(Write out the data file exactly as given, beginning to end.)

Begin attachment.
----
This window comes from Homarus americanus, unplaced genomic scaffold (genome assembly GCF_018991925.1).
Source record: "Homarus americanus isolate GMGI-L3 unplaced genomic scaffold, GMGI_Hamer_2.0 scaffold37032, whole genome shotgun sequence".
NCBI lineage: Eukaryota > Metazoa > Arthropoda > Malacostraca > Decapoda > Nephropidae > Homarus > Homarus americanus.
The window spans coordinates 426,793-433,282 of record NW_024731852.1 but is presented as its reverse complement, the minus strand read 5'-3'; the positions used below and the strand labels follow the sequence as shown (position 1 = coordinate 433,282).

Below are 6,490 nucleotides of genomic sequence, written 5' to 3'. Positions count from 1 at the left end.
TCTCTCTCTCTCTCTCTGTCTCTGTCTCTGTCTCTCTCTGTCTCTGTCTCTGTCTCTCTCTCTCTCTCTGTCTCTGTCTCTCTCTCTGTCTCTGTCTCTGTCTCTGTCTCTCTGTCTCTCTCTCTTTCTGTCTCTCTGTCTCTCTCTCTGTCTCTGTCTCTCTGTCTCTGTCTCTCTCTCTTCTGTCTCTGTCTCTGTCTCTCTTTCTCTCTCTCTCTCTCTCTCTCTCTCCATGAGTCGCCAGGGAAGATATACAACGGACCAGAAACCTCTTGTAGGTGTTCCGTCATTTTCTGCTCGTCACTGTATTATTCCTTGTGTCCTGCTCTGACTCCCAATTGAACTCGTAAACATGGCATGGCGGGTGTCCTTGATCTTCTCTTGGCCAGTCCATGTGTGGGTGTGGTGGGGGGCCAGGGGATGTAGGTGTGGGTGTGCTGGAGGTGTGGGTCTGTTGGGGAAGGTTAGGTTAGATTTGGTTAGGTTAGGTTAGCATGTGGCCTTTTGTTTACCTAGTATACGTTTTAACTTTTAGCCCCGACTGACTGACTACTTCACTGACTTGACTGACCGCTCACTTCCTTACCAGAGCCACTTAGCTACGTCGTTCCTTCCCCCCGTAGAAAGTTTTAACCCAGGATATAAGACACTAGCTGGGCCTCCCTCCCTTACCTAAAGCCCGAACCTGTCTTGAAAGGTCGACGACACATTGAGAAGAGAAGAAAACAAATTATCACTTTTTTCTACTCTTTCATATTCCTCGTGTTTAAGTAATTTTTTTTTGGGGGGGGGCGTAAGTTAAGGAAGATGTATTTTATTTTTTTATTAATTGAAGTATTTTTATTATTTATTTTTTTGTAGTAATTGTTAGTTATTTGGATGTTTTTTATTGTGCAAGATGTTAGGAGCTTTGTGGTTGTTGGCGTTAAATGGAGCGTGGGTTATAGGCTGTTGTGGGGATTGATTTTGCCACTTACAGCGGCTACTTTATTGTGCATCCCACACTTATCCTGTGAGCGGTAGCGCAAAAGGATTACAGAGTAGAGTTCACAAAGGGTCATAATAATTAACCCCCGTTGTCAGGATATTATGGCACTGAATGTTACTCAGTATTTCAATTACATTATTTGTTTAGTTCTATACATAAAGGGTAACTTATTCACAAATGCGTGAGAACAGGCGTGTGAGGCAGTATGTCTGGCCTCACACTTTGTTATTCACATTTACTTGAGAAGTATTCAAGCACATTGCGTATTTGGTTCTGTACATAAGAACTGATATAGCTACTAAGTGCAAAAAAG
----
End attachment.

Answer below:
This window comes from Homarus americanus, unplaced genomic scaffold (genome assembly GCF_018991925.1).
Source record: "Homarus americanus isolate GMGI-L3 unplaced genomic scaffold, GMGI_Hamer_2.0 scaffold37032, whole genome shotgun sequence".
NCBI lineage: Eukaryota > Metazoa > Arthropoda > Malacostraca > Decapoda > Nephropidae > Homarus > Homarus americanus.
The window spans coordinates 426,793-433,282 of record NW_024731852.1 but is presented as its reverse complement, the minus strand read 5'-3'; the positions used below and the strand labels follow the sequence as shown (position 1 = coordinate 433,282).

Below are 6,490 nucleotides of genomic sequence, written 5' to 3'. Positions count from 1 at the left end.
TCTCTCTCTCTCTCTCTGTCTCTGTCTCTGTCTCTCTCTGTCTCTGTCTCTGTCTCTCTCTCTCTCTCTGTCTCTGTCTCTCTCTCTGTCTCTGTCTCTGTCTCTGTCTCTCTGTCTCTCTCTCTTTCTGTCTCTCTGTCTCTCTCTCTGTCTCTGTCTCTCTGTCTCTGTCTCTCTCTCTTCTGTCTCTGTCTCTGTCTCTCTTTCTCTCTCTCTCTCTCTCTCTCTCTCCATGAGTCGCCAGGGAAGATATACAACGGACCAGAAACCTCTTGTAGGTGTTCCGTCATTTTCTGCTCGTCACTGTATTATTCCTTGTGTCCTGCTCTGACTCCCAATTGAACTCGTAAACATGGCATGGCGGGTGTCCTTGATCTTCTCTTGGCCAGTCCATGTGTGGGTGTGGTGGGGGGCCAGGGGATGTAGGTGTGGGTGTGCTGGAGGTGTGGGTCTGTTGGGGAAGGTTAGGTTAGATTTGGTTAGGTTAGGTTAGCATGTGGCCTTTTGTTTACCTAGTATACGTTTTAACTTTTAGCCCCGACTGACTGACTACTTCACTGACTTGACTGACCGCTCACTTCCTTACCAGAGCCACTTAGCTACGTCGTTCCTTCCCCCCGTAGAAAGTTTTAACCCAGGATATAAGACACTAGCTGGGCCTCCCTCCCTTACCTAAAGCCCGAACCTGTCTTGAAAGGTCGACGACACATTGAGAAGAGAAGAAAACAAATTATCACTTTTTTCTACTCTTTCATATTCCTCGTGTTTAAGTAATTTTTTTTTGGGGGGGGGCGTAAGTTAAGGAAGATGTATTTTATTTTTTTATTAATTGAAGTATTTTTATTATTTATTTTTTTGTAGTAATTGTTAGTTATTTGGATGTTTTTTATTGTGCAAGATGTTAGGAGCTTTGTGGTTGTTGGCGTTAAATGGAGCGTGGGTTATAGGCTGTTGTGGGGATTGATTTTGCCACTTACAGCGGCTACTTTATTGTGCATCCCACACTTATCCTGTGAGCGGTAGCGCAAAAGGATTACAGAGTAGAGTTCACAAAGGGTCATAATAATTAACCCCCGTTGTCAGGATATTATGGCACTGAATGTTACTCAGTATTTCAATTACATTATTTGTTTAGTTCTATACATAAAGGGTAACTTATTCACAAATGCGTGAGAACAGGCGTGTGAGGCAGTATGTCTGGCCTCACACTTTGTTATTCACATTTACTTGAGAAGTATTCAAGCACATTGCGTATTTGGTTCTGTACATAAGAACTGATATAGCTACTAAGTGCAAAAAAG